4. The amount of sea level rise (global and local) projected for the 21st century.
Local sea level in many regions will continue to rise in the 21st century – independent of
global climate change. There are numerous reasons to think that projections of 21st century
sea level rise from human-caused global warming are too high, and some of the worst-case
scenarios strain credulity.
Understanding climate change and sea level rise involves incomplete information from a
fast-moving and irreducibly uncertain science. The challenges of understanding the causes
of sea level rise and projecting future climate change and sea level rise are well-
recognized by the international community of climate and sea level researchers, as
summarized in the World Climate Research Programme (WCRP) Grand Challenges. 5
1. The alarm over sea level rise
The public discourse on the threat of sea level rise is typified by these dire statements
from climate scientists:
“That’s the big thing – sea-level rise – the planet could become ungovernable.”1
– Dr. James Hansen, former Director, NASA GISS
“We’re talking about literally giving up on our coastal cities of the world and
moving inland.”2 – Dr. Michael Mann, Penn State University
The alarm over sea level rise is not so much about the 7-8 inches or so that global sea
level has risen since 1900. Rather, it is about projections of 21st century sea level rise
from human-caused global warming.
This Report refers extensively to the Assessment Reports prepared by the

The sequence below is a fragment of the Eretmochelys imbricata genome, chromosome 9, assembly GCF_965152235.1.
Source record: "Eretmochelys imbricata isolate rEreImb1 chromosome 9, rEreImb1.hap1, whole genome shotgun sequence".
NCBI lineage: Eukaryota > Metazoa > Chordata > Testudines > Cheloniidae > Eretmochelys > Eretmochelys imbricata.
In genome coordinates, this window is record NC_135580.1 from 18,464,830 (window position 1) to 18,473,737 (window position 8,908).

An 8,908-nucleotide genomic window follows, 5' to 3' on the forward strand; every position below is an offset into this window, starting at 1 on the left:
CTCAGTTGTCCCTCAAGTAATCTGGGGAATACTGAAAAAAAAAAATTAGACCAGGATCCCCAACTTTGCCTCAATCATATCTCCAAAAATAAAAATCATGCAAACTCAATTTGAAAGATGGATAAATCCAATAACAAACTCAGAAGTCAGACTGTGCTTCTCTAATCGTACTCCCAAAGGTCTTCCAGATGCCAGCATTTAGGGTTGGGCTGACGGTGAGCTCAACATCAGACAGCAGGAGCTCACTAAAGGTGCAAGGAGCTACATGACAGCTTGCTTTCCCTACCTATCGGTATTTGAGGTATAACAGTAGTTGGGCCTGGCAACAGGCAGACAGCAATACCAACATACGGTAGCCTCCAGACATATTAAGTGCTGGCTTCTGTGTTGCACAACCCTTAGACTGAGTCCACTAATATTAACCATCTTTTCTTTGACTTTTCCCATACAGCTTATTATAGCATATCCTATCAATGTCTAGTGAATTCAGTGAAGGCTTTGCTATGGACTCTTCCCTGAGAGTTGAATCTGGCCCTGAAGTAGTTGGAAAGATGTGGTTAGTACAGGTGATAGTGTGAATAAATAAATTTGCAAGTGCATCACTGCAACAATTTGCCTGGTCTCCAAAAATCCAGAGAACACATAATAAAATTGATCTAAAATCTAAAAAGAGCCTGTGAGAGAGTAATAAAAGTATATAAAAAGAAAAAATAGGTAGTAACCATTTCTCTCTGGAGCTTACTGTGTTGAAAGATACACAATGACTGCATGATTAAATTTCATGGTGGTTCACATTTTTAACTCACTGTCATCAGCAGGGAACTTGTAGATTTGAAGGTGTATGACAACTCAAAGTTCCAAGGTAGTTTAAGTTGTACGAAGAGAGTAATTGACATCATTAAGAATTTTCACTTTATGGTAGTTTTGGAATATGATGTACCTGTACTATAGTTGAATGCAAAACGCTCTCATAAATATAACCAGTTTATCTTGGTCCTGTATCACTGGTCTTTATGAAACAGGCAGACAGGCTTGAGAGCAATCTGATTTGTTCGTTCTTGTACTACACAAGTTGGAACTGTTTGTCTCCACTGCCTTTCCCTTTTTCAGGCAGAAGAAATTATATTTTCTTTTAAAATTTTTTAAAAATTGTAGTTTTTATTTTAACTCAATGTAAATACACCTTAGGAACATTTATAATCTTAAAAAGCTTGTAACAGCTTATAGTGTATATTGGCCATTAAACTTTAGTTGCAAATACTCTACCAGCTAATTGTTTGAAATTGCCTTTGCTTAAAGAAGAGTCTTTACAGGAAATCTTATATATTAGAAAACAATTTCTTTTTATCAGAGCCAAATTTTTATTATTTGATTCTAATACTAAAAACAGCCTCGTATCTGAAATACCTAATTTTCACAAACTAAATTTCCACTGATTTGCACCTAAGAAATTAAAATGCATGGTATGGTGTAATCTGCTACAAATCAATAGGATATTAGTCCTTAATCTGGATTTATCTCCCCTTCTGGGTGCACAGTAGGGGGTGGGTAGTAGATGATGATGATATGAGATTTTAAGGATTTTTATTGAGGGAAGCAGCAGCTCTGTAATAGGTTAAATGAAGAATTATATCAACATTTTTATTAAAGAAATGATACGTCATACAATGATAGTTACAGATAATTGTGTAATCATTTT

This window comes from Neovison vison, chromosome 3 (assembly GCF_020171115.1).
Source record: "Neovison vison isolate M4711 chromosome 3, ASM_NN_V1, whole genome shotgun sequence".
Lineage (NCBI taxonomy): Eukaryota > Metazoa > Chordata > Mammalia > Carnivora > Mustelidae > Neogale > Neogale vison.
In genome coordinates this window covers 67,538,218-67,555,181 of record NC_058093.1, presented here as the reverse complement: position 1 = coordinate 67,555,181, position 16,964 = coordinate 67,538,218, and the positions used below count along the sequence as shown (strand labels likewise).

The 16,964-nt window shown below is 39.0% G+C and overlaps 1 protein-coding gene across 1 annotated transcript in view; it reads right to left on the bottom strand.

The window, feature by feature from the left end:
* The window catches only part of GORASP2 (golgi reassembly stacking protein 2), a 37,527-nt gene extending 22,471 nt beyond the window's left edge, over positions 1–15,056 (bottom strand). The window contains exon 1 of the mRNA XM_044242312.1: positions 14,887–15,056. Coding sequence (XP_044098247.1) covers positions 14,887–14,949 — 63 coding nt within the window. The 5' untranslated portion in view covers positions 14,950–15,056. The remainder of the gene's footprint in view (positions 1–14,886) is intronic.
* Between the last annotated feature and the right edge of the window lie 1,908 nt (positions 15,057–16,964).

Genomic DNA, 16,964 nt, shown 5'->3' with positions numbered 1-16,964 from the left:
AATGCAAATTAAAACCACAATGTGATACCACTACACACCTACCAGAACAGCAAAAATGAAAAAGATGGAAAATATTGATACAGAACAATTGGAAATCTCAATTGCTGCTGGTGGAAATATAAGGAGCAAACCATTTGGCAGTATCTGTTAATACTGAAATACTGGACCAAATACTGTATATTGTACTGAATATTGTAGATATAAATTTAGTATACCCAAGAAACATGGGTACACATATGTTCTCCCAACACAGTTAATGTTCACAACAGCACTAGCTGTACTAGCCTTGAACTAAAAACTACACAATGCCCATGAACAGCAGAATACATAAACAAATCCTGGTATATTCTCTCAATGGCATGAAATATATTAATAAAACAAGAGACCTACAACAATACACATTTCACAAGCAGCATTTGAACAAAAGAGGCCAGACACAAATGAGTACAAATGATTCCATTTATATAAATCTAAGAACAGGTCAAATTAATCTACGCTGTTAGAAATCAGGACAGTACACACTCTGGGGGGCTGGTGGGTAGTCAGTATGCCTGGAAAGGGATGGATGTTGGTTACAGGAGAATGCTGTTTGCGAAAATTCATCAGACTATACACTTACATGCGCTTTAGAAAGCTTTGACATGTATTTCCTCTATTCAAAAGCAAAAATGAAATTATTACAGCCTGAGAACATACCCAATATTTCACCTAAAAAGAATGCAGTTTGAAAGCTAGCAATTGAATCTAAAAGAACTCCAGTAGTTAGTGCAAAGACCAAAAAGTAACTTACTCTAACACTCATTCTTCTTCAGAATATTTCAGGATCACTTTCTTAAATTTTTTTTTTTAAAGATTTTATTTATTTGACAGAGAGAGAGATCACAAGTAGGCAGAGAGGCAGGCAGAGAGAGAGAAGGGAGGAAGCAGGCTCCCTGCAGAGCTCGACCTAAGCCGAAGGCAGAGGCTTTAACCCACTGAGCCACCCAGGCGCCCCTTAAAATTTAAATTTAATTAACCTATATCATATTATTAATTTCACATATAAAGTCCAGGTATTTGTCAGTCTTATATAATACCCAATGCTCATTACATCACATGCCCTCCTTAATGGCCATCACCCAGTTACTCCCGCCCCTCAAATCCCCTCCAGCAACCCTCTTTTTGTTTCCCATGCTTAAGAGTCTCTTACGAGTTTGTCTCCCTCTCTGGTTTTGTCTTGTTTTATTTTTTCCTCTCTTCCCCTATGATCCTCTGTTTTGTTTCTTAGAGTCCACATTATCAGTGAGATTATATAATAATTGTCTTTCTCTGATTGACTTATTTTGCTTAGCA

Intergovernmental Panel on Climate Change (IPCC AR4, 2007; IPCC AR5, 2013), since
these Reports are used to guide policies developed by the UN Framework Convention on
Climate Change, including the 2015 Paris Agreement.
According to the IPCC, the projected 21st century sea level rise depends on the amount of
greenhouse gas emissions. The likely range of projected sea level rise by the end of the
21st century is from 0.26 to 0.82 m [10 to 32 inches], depending on the emissions
The primary concern over future sea level rise is related to the potential collapse of the
West Antarctic Ice Sheet, which could cause global mean sea level to rise substantially
above the IPCC’s likely range in the 21st century. The IPCC AR5 has medium confidence
that this additional contribution from the West Antarctic ice sheet would not exceed
several tenths of a meter [less than a foot] during the 21st century.
Subsequent to the IPCC AR5, there has been a focus on the possible worst-case scenario
for global sea level rise. Estimates of the maximum possible global sea level rise by the
end of the 21st century range from 1.6 to 3 meters [5-10 feet], and even higher. These
extreme values of possible sea level rise are regarded as extremely unlikely or so
unlikely that we cannot even assign a probability. Nevertheless, these extreme, barely
possible values of sea level rise are becoming anchored as outcomes that are driving
local adaptation plans.3